I started thinking about this question even before writing my first manuscript. Now that my story is complete the question of what makes a good story is still there but now I have some answers. I’m glad I discovered these by reading a ton of great stories and finding growth in my own writing journey.

  1. Exciting plot. In the break neck pace we have in our lives, taking time to read is a valuable commodity. Readers of my story (especially 10 year old boys) kept telling me to keep the chapters short and get more action. I followed their recommendations. No one wants boredom while reading. We want to be transformed into other worlds and see how others solve their problems.
  2. Great characters. You can have a well-developed storyline but if readers can’t relate or sympathize with your protagonist then all is lost.
  3. Conflict. “Character A” takes a class in modern dance, practices, and wins a competition. The story might be very well told but without conflict who cares about the outcome? Making the journey with a few speed bumps will enhance the reading experience. Maybe the character is worried how his dad will react when football has always been the activity of choice in the family. Or maybe an injury takes place right before the big tryouts. Conflict makes a story move forward.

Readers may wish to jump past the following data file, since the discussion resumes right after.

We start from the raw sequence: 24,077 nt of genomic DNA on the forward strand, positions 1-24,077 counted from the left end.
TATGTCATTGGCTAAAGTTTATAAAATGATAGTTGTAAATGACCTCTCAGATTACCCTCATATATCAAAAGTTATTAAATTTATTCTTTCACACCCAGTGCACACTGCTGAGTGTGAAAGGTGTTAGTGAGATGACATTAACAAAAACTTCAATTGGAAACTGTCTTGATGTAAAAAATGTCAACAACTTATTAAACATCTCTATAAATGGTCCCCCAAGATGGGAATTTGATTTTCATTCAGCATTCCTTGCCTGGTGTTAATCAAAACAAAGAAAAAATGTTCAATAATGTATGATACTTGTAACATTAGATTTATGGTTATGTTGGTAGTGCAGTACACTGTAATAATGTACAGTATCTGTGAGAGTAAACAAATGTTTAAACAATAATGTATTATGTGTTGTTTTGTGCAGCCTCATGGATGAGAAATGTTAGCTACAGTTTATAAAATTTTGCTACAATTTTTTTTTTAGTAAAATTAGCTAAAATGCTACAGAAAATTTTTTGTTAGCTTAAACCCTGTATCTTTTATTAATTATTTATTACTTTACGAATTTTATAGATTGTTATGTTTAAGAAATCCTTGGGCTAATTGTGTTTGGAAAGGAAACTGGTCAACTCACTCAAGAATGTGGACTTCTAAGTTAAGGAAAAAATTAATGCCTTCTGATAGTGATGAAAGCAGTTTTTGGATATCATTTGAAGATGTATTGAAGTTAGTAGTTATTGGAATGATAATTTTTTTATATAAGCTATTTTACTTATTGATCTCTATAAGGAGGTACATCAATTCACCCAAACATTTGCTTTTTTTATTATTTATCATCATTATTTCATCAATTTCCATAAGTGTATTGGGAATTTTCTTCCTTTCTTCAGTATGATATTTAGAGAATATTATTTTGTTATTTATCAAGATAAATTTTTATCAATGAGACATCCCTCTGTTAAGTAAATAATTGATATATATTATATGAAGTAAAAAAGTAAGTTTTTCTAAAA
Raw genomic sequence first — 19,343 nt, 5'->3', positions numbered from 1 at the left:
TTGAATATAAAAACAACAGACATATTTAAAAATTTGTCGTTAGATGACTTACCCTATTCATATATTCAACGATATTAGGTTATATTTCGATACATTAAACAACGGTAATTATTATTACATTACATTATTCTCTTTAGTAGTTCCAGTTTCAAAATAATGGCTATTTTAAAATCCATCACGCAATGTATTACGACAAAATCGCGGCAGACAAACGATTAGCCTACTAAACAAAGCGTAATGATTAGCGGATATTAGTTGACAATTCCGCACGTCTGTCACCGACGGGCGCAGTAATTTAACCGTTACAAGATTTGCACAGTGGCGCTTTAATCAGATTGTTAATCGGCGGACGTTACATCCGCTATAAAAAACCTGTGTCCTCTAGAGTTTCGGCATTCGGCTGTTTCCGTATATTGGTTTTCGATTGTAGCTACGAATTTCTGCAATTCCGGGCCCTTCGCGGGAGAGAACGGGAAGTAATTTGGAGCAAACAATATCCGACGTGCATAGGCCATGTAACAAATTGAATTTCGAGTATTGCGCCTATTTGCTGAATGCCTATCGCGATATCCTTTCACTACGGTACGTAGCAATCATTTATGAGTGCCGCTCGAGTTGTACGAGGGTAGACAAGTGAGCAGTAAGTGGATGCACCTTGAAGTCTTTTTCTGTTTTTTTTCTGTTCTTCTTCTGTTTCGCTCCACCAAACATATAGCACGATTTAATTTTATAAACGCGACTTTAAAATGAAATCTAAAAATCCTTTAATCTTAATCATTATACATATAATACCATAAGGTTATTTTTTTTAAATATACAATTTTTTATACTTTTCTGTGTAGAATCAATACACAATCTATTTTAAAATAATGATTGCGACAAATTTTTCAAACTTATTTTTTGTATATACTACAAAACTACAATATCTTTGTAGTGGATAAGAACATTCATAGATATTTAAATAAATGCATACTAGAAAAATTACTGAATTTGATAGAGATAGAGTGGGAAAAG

4. Theme. Growing up is learning about life and how people behave. A theme reveals those two components in a story. As a writer for young people by the end of the book the reader should have learned something. They then can compare it to how they would have handle the same situation.
  5. Laugh and Cry. Balance these two for a winning story.

Yesterday I did an online search for how others might answer this question. I was not far off track with my original thoughts:

Seven Simple Ways to Make a Story Great

What Makes a Good Story (Chris King)

About Greg Pattridge

Climbing another mountain...writing middle grade novels.
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